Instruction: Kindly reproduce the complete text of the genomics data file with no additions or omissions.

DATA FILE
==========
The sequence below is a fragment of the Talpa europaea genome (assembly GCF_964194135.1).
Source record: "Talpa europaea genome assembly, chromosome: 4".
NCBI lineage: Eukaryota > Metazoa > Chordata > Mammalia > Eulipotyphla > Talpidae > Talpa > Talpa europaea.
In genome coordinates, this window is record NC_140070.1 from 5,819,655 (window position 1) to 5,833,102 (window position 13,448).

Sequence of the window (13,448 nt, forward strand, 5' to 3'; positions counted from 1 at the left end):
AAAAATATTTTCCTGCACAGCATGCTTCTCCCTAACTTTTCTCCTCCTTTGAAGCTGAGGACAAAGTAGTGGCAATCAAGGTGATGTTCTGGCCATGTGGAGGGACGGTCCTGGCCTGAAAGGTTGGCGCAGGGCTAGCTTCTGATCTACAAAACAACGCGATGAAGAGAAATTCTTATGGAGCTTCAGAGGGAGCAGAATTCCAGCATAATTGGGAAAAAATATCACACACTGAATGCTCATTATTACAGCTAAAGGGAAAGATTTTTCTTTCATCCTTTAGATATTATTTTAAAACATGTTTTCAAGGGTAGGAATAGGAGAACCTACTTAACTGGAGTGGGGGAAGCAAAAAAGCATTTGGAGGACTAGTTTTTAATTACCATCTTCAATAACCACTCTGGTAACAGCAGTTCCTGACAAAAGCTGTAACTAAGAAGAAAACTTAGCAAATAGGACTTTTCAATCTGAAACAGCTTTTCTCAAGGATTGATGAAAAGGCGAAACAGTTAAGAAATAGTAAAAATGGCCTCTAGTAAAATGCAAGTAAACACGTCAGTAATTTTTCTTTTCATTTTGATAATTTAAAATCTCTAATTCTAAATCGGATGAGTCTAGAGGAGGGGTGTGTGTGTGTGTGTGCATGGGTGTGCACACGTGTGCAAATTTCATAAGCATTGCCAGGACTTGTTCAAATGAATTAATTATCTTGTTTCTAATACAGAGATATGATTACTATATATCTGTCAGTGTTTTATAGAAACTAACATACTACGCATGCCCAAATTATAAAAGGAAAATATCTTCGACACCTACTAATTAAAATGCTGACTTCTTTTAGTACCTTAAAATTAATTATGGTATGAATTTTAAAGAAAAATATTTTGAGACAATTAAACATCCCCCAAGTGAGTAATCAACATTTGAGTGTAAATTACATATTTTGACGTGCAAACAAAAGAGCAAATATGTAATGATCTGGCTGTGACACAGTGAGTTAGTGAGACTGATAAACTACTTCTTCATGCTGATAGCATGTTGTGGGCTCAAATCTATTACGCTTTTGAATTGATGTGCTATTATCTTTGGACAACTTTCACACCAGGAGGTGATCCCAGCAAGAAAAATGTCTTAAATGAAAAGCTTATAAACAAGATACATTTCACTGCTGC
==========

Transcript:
The sequence below is a fragment of the Talpa europaea genome (assembly GCF_964194135.1).
Source record: "Talpa europaea genome assembly, chromosome: 4".
NCBI lineage: Eukaryota > Metazoa > Chordata > Mammalia > Eulipotyphla > Talpidae > Talpa > Talpa europaea.
In genome coordinates, this window is record NC_140070.1 from 5,819,655 (window position 1) to 5,833,102 (window position 13,448).

Sequence of the window (13,448 nt, forward strand, 5' to 3'; positions counted from 1 at the left end):
AAAAATATTTTCCTGCACAGCATGCTTCTCCCTAACTTTTCTCCTCCTTTGAAGCTGAGGACAAAGTAGTGGCAATCAAGGTGATGTTCTGGCCATGTGGAGGGACGGTCCTGGCCTGAAAGGTTGGCGCAGGGCTAGCTTCTGATCTACAAAACAACGCGATGAAGAGAAATTCTTATGGAGCTTCAGAGGGAGCAGAATTCCAGCATAATTGGGAAAAAATATCACACACTGAATGCTCATTATTACAGCTAAAGGGAAAGATTTTTCTTTCATCCTTTAGATATTATTTTAAAACATGTTTTCAAGGGTAGGAATAGGAGAACCTACTTAACTGGAGTGGGGGAAGCAAAAAAGCATTTGGAGGACTAGTTTTTAATTACCATCTTCAATAACCACTCTGGTAACAGCAGTTCCTGACAAAAGCTGTAACTAAGAAGAAAACTTAGCAAATAGGACTTTTCAATCTGAAACAGCTTTTCTCAAGGATTGATGAAAAGGCGAAACAGTTAAGAAATAGTAAAAATGGCCTCTAGTAAAATGCAAGTAAACACGTCAGTAATTTTTCTTTTCATTTTGATAATTTAAAATCTCTAATTCTAAATCGGATGAGTCTAGAGGAGGGGTGTGTGTGTGTGTGTGCATGGGTGTGCACACGTGTGCAAATTTCATAAGCATTGCCAGGACTTGTTCAAATGAATTAATTATCTTGTTTCTAATACAGAGATATGATTACTATATATCTGTCAGTGTTTTATAGAAACTAACATACTACGCATGCCCAAATTATAAAAGGAAAATATCTTCGACACCTACTAATTAAAATGCTGACTTCTTTTAGTACCTTAAAATTAATTATGGTATGAATTTTAAAGAAAAATATTTTGAGACAATTAAACATCCCCCAAGTGAGTAATCAACATTTGAGTGTAAATTACATATTTTGACGTGCAAACAAAAGAGCAAATATGTAATGATCTGGCTGTGACACAGTGAGTTAGTGAGACTGATAAACTACTTCTTCATGCTGATAGCATGTTGTGGGCTCAAATCTATTACGCTTTTGAATTGATGTGCTATTATCTTTGGACAACTTTCACACCAGGAGGTGATCCCAGCAAGAAAAATGTCTTAAATGAAAAGCTTATAAACAAGATACATTTCACTGCTGC